Unsurprisingly, these attacks are big news, generating headlines like “Police and G-Men Baffled by Aero-Midgets!!” Rex Tyler is keeping up with all this news, and he also notes that the S.S. Cambra, carrying $350,000 worth of radium, is docking in town at midnight. Time for a dose of Miraclo and a call to the Minute Men! Don’t worry that it’s a school night, Hour Man wants all his boys at the docks at midnight to capture these deadly monsters! When Minute-Man Martin compares the slippery Gombezi to butterflies, Hour Man gets an inspiration! Trap them in butterfly nets! Fifteen minutes later, Hour Man and the boys are on a speedboat to the S.S. Cambra, where they capture several of the monsters, except the one carrying radium, which escapes with some other Gombezi. As Rex races back to shore, he radios the boys waiting there to capture all but one of the fleeing Gombezi.
With his super powers, Hour-Man keeps pace with the final Gombezi, netting it just before it enters Dr. Togg’s place. Not content with simply restraining the creature, The Man of the Hour gives it a squirt of tear gas from his ring, just for kicks, and retrieves the stolen radium.
All that’s left is to enter the villain’s lair where he encounters his opponent, who appears only on a video screen. “Why, this is a lab! Say—who are you?” Rather than introduce himself, Dr. Togg sics a pack of wolf-buzzards on the hero, but Rex’s chemistry expertise allows him to identify a “powerful explosive” left on the lab table. Hour-Man detonates the chemicals, blowing up the place real good and riding the shock wave to safety, courtesy of his Miraclo boost.
As Hour-Man and the boys bask in the glow of the burning building, he attributes their success to the Minute Men of America, and declares “another victory against a law breaker!”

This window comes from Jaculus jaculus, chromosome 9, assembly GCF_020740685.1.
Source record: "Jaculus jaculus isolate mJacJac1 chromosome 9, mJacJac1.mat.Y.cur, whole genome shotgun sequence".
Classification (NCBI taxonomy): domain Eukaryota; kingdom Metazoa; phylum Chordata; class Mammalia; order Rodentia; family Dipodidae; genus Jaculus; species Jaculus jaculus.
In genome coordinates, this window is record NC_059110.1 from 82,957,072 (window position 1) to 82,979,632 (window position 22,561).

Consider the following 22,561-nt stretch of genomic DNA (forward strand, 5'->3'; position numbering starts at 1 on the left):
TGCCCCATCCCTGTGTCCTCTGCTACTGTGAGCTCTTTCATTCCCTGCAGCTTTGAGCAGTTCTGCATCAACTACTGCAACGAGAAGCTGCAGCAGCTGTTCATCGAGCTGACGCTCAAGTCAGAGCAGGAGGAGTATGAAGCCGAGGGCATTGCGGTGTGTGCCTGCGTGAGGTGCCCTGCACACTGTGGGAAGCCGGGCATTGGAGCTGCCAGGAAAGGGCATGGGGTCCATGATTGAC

This time, the story closes with a new bit: a caption teasing the next issue, posing the question: “Is the terrible Dr. Togg really dead? Or has he escaped to unleash new terrors on society?”
See, I told you there’d be another Spectre-style story! This time, it’s Dr. Togg and his hybrids. Typical of Ken Fitch’s disconnected scripting, we never see the first versions of the hybrids do anything, and the bank-robbing segment is unrelated to the main plot.
There’s one significant bit of information provided in this issue’s splash caption, which once again fills us in on the nature of Rex’s power: “No one, not even Jimmy Martin, captain of the Minute-Men of America, knows his real identity, nor that ‘Miraclo’ gives him extra-human powers for only one hour…”
So, despite his name, it’s explicitly established that no one knows his powers only last for an hour. So the old complaints about his name giving away his weakness, at least for now, are invalid. I find myself wondering just why it is that “Hour Man” just kind of sounds cool, whatever it really means. There’s something elusively appealing about the sound of it and hitting upon that name was possibly the best part of the conception of this character. Eleven years later, a variation on the moniker would be an evolutionary link on the path to rock and roll:
Once again, Hour-Man seems more interested in pleasing his dwindling fanbase than with superheroics, taking a pill—presumably to demonstrate his powers—prior to a club meeting. I’ll forgive the unlikelihood of a sick kid spotting a bank robbery from his bedroom window, but it is worth noting that this sequence goes out of its way to have Thorndyke stumble into a situation from which he must be rescued. Thus far, Thorndyke has just been a weird-looking kid, but—spoiler alert!—he’ll evolve into the feature’s obligatory comic relief, and this may be the first steps toward that.
Another of Ken Fitch’s misfires is his decision to have the gang capture the Gombezi—who are supposed to be a creepy, sinister thread—with something as silly as butterfly nets. This really undercuts the sense of menace, if the ridiculous name hadn’t already done that.
The climax is rushed, but I do give the creative team some credit for teasing the promise of Dr. Togg being a recurring nemesis, which is something that would benefit the series. Mad scientists would be a good pool of villains for a chemistry-focused superhero, but Hour-Man hasn’t really fulfilled that promise after all.
For the past couple of installments, Bernard Baily, who lettered his own work, has been employing a new technique, putting captions in blank areas to the left of the art panels (often punctuated with a diamond symbol), rather than above them. I find this to be an appealing choice, and something I’ve always considered a trademark of Baily’s style. While it’s still pretty crude, Baily’s art is a huge part of whatever limited appeal the Hour-Man strip has. Yeah, his monsters are hard to take seriously, but that’s a big part of the charm.